Identification of heat shock protein 10 within the equine embryo, endometrium, and maternal peripheral blood mononuclear cells

J. N. Hatzel, G. J. Bouma, E. R. Cleys, L. T. Bemis, E. J. Ehrhart, P. M. McCue

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Abstract

Early pregnancy factor has been identified as a 10-kDa extracellular homolog of heat shock protein 10 (Hsp10). Hsp10 has been detected during early pregnancy in serum of mice, sheep, pigs, horses, cows, and humans by the rosette inhibition test. Hsp10 has also been associated with several neoplastic and autoimmune diseases. The goal of the present study was to determine if Hsp10 could be detected in the early equine embryo through the use of immunohistochemistry and quantitative real-time PCR. Additionally, analysis of systemically harvested peripheral blood mononuclear cells (PBMCs) from both pregnant and nonpregnant mares was evaluated to determine expression levels of HSP10. Embryos were collected from Quarter Horse mares by uterine lavage at either 8 or 25days after ovulation. Collection and separation of PBMCs occurred on Day 8 for both pregnant and nonpregnant mares. Immunohistochemistry revealed cytoplasmic localization of HSP10 throughout the single layer of ectodermal cells forming the trophoblast in Day-8 embryos. Day-25 embryos demonstrated intense localization focally along the apical border of ectodermal cells forming the trophoblast layer of the developing chorion. There was no nuclear staining ineither embryonic population. Quantitative real-time PCR detected the presence of mRNA for HSP10 in both 8- and 25-day equine embryos. Day-25 embryos exhibited an elevated degree of expression (P=0.006) compared with the 8-day embryos for HSP10. Endometrial samples did not display any significant difference in degree of expression for HSP10 (P=0.10). Finally, PBMCs from pregnant mares demonstrated elevated (P=0.03) expression of HSP10 compared to the nonpregnant mares on Day 8 of the estrous cycle. This study confirmed the presence of HSP10 protein and mRNA expression of HSP10 in equine embryos at two maturation stages. Additionally, the presence of increased gene expression within PBMCs of pregnant mares suggests communication, possibly leading to necessary immunomodulatory effects between the embryo and mare.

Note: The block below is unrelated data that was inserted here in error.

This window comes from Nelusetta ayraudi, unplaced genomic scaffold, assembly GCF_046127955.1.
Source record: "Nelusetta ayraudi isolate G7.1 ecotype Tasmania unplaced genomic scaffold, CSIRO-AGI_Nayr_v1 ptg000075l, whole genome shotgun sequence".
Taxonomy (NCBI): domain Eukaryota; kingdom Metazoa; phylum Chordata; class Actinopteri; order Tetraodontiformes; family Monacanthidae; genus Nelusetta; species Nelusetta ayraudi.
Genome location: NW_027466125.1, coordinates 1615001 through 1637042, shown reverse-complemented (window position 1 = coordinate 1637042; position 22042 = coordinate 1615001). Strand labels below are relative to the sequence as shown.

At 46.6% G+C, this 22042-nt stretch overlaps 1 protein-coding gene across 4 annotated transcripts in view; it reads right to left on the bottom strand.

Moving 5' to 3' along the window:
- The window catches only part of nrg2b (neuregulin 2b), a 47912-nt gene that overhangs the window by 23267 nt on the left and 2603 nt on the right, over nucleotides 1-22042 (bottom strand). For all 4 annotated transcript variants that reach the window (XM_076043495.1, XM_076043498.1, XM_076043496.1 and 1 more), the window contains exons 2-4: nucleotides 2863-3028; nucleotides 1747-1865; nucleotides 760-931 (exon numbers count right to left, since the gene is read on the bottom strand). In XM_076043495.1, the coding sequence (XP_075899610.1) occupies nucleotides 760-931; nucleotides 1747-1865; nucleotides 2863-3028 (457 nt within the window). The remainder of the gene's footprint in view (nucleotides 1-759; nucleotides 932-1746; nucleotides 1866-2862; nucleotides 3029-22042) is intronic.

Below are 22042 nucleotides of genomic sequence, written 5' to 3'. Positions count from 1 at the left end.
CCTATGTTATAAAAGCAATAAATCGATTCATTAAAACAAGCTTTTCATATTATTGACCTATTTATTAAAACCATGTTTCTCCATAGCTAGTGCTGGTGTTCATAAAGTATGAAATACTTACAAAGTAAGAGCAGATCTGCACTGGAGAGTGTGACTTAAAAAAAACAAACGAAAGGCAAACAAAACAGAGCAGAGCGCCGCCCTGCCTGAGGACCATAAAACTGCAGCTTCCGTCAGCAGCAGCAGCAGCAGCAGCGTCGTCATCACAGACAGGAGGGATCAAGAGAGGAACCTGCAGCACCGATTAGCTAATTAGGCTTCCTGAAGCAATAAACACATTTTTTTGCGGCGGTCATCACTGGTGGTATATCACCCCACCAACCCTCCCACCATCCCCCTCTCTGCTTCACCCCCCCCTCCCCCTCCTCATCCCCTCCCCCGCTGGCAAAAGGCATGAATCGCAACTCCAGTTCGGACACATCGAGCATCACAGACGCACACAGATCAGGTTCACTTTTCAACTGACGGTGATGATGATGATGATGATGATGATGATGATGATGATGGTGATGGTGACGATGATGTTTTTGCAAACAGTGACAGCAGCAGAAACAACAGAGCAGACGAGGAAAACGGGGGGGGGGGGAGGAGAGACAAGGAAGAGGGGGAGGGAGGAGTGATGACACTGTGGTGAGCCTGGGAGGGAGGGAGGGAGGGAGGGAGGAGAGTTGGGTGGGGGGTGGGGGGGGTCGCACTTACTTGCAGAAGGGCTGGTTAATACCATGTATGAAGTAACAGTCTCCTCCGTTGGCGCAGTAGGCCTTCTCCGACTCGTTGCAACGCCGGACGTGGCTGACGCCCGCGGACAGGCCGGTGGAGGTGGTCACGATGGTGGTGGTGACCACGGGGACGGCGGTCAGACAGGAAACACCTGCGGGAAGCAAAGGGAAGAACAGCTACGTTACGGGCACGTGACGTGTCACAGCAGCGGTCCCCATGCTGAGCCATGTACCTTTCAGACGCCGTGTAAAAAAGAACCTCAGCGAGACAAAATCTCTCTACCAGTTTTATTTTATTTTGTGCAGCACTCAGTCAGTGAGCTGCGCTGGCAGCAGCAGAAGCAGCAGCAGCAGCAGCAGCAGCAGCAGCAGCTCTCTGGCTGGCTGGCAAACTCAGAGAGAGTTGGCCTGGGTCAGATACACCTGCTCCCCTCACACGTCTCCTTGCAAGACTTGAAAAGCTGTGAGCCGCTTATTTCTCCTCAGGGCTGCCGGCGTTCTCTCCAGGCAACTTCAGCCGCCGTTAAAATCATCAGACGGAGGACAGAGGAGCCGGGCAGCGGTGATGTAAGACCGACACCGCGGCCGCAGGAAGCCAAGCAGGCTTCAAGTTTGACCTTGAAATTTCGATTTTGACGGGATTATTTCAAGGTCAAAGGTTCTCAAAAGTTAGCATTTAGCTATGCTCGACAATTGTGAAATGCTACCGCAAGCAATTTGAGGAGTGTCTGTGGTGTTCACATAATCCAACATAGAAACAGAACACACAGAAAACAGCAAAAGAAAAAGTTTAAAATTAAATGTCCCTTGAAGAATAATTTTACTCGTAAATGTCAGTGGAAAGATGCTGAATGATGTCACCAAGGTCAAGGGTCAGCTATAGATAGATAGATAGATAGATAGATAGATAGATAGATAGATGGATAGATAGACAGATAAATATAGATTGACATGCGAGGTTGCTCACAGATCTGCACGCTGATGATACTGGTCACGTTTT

Original languageEnglish (US)
Pages (from-to)832-839
Number of pages8
JournalTheriogenology
Volume83
Issue number5
DOIs
StatePublished - Mar 15 2015

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Keywords

  • Early pregnancy factor
  • Embryo
  • Equine
  • Heat shock protein 10
  • Peripheral blood mononuclear cell

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